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Exploring Multiparty Casual Talk for Social Human-Machine Dialogue

Part of the Lecture Notes in Computer Science book series (LNAI,volume 10458)

Abstract

Much talk between humans is casual and multiparty. It facilitates social bonding and mutual co-presence rather than strictly being used to exchange information in order to complete well-defined practical tasks. Artificial partners that are capable of participating as a speaker or listener in such talk would be useful for companionship, educational, and social contexts. However, such applications require dialogue structure beyond simple question/answer routines. While there is body of theory on multiparty casual talk, there is a lack of work quantifying such phenomena. This is critical if we are to manage and generate human machine multiparty casual talk. We outline the current knowledge on the structure of casual talk, describe our investigations in this domain, summarise our findings on timing, laughter, and disfluency in this domain, and discuss how they can inform the design and implementation of truly social machine dialogue partners.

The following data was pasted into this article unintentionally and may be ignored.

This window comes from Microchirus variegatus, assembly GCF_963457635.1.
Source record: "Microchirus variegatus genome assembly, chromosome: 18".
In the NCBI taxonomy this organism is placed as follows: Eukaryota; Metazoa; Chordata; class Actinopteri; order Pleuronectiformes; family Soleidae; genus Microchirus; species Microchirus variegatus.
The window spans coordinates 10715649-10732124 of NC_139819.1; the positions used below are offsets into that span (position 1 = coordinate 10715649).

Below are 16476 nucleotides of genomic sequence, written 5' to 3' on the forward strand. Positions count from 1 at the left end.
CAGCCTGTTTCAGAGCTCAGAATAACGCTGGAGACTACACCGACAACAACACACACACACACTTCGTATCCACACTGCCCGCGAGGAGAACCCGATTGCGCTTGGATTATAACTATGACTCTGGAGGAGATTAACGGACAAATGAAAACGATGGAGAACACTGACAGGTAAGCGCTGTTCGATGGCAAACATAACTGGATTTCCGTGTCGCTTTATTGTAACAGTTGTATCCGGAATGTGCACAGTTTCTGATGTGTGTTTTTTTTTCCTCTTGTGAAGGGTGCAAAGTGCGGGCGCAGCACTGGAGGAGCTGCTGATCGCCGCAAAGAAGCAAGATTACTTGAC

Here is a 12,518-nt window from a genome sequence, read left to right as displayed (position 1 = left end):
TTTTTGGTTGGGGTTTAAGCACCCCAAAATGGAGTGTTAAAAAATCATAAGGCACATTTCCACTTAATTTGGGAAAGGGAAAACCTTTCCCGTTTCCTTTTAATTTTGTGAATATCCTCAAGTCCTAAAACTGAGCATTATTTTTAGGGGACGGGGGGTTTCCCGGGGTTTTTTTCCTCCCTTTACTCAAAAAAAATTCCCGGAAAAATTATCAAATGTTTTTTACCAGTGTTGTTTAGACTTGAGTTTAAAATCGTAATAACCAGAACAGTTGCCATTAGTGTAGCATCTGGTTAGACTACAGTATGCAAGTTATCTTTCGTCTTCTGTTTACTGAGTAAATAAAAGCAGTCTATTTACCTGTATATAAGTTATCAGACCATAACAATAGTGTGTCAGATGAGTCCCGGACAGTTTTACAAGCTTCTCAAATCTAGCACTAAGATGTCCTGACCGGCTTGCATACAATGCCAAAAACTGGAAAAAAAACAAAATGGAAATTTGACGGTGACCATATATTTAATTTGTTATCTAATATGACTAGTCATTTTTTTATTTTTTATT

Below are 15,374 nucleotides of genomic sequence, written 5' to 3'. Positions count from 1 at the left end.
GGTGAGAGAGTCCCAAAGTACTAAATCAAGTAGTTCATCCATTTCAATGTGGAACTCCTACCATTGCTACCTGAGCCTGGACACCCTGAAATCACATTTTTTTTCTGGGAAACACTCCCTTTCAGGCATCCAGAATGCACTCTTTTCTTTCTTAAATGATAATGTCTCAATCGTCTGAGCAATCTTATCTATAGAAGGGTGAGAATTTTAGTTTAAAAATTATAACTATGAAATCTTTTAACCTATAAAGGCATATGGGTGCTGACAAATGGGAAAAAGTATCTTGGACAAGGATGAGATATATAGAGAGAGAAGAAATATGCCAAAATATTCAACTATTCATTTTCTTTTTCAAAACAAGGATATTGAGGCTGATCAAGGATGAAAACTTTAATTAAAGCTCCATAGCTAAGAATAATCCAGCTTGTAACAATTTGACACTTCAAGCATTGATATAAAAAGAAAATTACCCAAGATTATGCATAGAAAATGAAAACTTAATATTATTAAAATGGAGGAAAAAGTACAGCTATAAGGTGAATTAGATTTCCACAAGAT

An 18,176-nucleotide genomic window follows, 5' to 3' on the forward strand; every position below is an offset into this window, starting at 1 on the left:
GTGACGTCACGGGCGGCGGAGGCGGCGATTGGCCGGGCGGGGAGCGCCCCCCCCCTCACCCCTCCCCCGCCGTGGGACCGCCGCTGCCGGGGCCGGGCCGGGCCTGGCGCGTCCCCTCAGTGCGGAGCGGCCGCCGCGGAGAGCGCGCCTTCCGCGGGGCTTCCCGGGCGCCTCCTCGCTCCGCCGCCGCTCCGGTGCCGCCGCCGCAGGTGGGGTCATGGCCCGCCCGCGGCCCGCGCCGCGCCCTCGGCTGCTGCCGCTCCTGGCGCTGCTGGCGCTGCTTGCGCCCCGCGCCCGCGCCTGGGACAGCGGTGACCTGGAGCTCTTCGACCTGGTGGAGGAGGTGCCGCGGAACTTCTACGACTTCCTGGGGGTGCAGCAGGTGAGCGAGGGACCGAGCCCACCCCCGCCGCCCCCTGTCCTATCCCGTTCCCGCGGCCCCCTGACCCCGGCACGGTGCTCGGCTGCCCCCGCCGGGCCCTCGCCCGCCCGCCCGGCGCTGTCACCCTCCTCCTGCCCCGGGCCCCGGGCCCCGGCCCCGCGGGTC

Keywords

  • Speech interfaces
  • Dialogue modelling
  • Casual social talk

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Acknowledgements

This work is supported by the European Coordinated Research on Long-term Challenges in Information and Communication Sciences and Technologies ERA-NET (CHISTERA) JOKER project, JOKe and Empathy of a Robot/ECA: Towards social and affective relations with a robot, and by the Speech Communication Lab, Trinity College Dublin, and by Science Foundation Ireland funding for ADAPT (13/RC/2106) at Trinity College Dublin.

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Gilmartin, E., Cowan, B.R., Vogel, C., Campbell, N. (2017). Exploring Multiparty Casual Talk for Social Human-Machine Dialogue. In: Karpov, A., Potapova, R., Mporas, I. (eds) Speech and Computer. SPECOM 2017. Lecture Notes in Computer Science(), vol 10458. Springer, Cham. https://doi.org/10.1007/978-3-319-66429-3_36

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  • DOI: https://doi.org/10.1007/978-3-319-66429-3_36

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